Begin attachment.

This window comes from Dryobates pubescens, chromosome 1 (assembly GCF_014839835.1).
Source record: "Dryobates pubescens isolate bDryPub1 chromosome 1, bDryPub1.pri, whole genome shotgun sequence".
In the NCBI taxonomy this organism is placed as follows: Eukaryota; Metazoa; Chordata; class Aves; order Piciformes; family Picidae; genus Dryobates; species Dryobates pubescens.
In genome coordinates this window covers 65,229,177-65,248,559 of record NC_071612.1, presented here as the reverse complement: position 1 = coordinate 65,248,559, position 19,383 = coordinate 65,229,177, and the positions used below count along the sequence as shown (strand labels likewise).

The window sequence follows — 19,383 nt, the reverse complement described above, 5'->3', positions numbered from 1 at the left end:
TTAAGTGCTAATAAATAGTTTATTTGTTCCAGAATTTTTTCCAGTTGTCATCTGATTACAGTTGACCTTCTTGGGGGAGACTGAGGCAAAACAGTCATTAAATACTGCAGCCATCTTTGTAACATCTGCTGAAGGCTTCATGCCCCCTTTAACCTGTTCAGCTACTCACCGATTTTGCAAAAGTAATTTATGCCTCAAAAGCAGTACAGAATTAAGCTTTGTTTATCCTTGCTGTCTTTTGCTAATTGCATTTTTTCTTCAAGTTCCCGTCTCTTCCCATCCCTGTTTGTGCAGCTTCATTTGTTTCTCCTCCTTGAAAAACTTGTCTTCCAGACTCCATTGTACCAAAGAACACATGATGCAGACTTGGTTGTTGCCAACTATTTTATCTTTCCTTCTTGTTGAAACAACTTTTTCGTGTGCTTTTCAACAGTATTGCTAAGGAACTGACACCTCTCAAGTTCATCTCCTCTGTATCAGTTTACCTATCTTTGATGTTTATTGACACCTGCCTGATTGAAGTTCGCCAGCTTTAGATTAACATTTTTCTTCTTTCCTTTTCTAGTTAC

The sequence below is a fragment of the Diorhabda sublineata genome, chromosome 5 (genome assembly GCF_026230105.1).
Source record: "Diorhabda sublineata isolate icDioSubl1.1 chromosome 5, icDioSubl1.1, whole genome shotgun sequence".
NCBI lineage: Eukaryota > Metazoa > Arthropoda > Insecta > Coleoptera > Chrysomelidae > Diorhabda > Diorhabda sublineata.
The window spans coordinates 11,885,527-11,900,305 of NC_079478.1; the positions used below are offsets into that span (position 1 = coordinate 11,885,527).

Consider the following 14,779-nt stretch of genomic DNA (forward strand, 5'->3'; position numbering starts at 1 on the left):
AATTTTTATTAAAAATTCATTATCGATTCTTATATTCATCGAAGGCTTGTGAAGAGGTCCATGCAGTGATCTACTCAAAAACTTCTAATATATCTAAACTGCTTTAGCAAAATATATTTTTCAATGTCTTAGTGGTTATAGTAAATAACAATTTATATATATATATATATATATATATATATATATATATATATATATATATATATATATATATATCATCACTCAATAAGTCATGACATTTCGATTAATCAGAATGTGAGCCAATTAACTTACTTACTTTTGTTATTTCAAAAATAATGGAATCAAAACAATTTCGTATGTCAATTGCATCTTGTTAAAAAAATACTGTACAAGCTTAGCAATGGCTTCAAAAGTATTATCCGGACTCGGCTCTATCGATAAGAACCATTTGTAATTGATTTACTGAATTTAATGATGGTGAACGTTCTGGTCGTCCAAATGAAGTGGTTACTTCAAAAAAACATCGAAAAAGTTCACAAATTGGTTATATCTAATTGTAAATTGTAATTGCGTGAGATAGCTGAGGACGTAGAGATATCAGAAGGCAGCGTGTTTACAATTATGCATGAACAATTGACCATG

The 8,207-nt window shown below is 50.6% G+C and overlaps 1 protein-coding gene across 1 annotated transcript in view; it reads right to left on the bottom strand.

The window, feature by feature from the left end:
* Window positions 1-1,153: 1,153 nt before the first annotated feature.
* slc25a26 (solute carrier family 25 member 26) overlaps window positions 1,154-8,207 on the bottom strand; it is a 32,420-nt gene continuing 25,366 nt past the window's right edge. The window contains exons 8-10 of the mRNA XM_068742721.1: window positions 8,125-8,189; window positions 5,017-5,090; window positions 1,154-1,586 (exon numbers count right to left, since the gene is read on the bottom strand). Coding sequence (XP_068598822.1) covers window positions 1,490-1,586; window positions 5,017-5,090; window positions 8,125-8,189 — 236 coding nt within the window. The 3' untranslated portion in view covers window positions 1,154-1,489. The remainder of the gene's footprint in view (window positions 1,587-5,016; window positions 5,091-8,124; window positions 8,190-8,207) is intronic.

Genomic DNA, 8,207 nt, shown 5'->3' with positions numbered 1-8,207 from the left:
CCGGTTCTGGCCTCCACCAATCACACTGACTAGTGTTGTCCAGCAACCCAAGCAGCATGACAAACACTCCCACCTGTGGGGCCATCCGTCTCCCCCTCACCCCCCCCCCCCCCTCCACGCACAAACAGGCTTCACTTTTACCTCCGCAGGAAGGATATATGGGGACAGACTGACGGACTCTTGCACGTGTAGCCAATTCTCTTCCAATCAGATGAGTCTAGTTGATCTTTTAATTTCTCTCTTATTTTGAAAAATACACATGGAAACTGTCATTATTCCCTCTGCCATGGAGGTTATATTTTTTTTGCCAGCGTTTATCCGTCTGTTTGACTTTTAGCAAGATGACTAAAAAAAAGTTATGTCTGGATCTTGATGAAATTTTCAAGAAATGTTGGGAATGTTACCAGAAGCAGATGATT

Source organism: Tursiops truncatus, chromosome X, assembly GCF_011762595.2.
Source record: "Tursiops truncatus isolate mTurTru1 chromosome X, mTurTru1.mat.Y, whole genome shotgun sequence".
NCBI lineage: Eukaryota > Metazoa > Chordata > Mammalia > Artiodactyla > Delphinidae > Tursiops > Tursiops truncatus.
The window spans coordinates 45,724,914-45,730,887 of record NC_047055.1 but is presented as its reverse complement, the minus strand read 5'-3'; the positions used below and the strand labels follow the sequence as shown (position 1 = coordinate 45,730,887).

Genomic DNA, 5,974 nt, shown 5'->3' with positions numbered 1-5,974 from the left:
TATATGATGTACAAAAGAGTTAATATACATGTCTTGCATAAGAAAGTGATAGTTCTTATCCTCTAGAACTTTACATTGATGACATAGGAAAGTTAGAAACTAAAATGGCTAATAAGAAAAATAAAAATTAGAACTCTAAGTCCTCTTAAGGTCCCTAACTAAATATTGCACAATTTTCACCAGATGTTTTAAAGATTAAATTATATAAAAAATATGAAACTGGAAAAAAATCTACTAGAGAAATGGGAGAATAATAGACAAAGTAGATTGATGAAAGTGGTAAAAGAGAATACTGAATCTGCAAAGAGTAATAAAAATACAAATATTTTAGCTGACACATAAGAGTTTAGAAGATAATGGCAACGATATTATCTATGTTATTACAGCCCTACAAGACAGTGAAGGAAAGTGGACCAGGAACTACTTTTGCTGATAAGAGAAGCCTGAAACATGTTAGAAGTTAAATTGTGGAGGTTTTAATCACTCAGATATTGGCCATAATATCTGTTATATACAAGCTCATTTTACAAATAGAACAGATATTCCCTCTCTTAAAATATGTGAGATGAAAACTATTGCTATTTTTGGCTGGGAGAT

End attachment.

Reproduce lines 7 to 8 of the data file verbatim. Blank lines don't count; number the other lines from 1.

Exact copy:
The sequence below is a fragment of the Diorhabda sublineata genome, chromosome 5 (genome assembly GCF_026230105.1).
Source record: "Diorhabda sublineata isolate icDioSubl1.1 chromosome 5, icDioSubl1.1, whole genome shotgun sequence".